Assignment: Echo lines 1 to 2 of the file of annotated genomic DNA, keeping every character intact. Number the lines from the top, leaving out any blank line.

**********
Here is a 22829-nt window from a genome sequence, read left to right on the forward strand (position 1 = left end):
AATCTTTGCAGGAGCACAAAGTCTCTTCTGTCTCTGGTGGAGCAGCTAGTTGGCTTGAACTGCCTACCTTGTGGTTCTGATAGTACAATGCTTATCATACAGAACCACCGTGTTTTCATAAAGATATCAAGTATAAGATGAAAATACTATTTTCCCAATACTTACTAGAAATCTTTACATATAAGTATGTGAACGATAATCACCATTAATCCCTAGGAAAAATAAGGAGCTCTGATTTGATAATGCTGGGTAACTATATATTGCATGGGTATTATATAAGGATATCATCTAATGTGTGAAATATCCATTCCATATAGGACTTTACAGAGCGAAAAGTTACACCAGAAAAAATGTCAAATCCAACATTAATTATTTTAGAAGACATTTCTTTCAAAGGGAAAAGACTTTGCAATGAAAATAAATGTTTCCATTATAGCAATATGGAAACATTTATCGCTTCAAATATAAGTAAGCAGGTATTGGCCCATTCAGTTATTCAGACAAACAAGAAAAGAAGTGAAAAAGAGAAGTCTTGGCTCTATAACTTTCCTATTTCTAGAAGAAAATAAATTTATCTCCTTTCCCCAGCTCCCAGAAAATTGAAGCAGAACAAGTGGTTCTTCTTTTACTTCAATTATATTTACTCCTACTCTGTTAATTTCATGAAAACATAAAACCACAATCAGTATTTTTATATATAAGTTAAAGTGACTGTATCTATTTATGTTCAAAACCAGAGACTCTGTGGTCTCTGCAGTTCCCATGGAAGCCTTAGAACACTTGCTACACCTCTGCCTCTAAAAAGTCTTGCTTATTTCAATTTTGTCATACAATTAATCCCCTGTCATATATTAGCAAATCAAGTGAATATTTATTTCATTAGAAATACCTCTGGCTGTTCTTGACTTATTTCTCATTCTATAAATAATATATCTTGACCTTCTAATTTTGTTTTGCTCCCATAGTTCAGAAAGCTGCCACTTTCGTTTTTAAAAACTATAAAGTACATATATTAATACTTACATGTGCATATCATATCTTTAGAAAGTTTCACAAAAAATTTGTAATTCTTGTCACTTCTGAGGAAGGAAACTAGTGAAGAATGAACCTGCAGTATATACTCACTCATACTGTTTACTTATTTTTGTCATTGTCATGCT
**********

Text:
Here is a 22829-nt window from a genome sequence, read left to right on the forward strand (position 1 = left end):
AATCTTTGCAGGAGCACAAAGTCTCTTCTGTCTCTGGTGGAGCAGCTAGTTGGCTTGAACTGCCTACCTTGTGGTTCTGATAGTACAATGCTTATCATACAGAACCACCGTGTTTTCATAAAGATATCAAGTATAAGATGAAAATACTATTTTCCCAATACTTACTAGAAATCTTTACATATAAGTATGTGAACGATAATCACCATTAATCCCTAGGAAAAATAAGGAGCTCTGATTTGATAATGCTGGGTAACTATATATTGCATGGGTATTATATAAGGATATCATCTAATGTGTGAAATATCCATTCCATATAGGACTTTACAGAGCGAAAAGTTACACCAGAAAAAATGTCAAATCCAACATTAATTATTTTAGAAGACATTTCTTTCAAAGGGAAAAGACTTTGCAATGAAAATAAATGTTTCCATTATAGCAATATGGAAACATTTATCGCTTCAAATATAAGTAAGCAGGTATTGGCCCATTCAGTTATTCAGACAAACAAGAAAAGAAGTGAAAAAGAGAAGTCTTGGCTCTATAACTTTCCTATTTCTAGAAGAAAATAAATTTATCTCCTTTCCCCAGCTCCCAGAAAATTGAAGCAGAACAAGTGGTTCTTCTTTTACTTCAATTATATTTACTCCTACTCTGTTAATTTCATGAAAACATAAAACCACAATCAGTATTTTTATATATAAGTTAAAGTGACTGTATCTATTTATGTTCAAAACCAGAGACTCTGTGGTCTCTGCAGTTCCCATGGAAGCCTTAGAACACTTGCTACACCTCTGCCTCTAAAAAGTCTTGCTTATTTCAATTTTGTCATACAATTAATCCCCTGTCATATATTAGCAAATCAAGTGAATATTTATTTCATTAGAAATACCTCTGGCTGTTCTTGACTTATTTCTCATTCTATAAATAATATATCTTGACCTTCTAATTTTGTTTTGCTCCCATAGTTCAGAAAGCTGCCACTTTCGTTTTTAAAAACTATAAAGTACATATATTAATACTTACATGTGCATATCATATCTTTAGAAAGTTTCACAAAAAATTTGTAATTCTTGTCACTTCTGAGGAAGGAAACTAGTGAAGAATGAACCTGCAGTATATACTCACTCATACTGTTTACTTATTTTTGTCATTGTCATGCT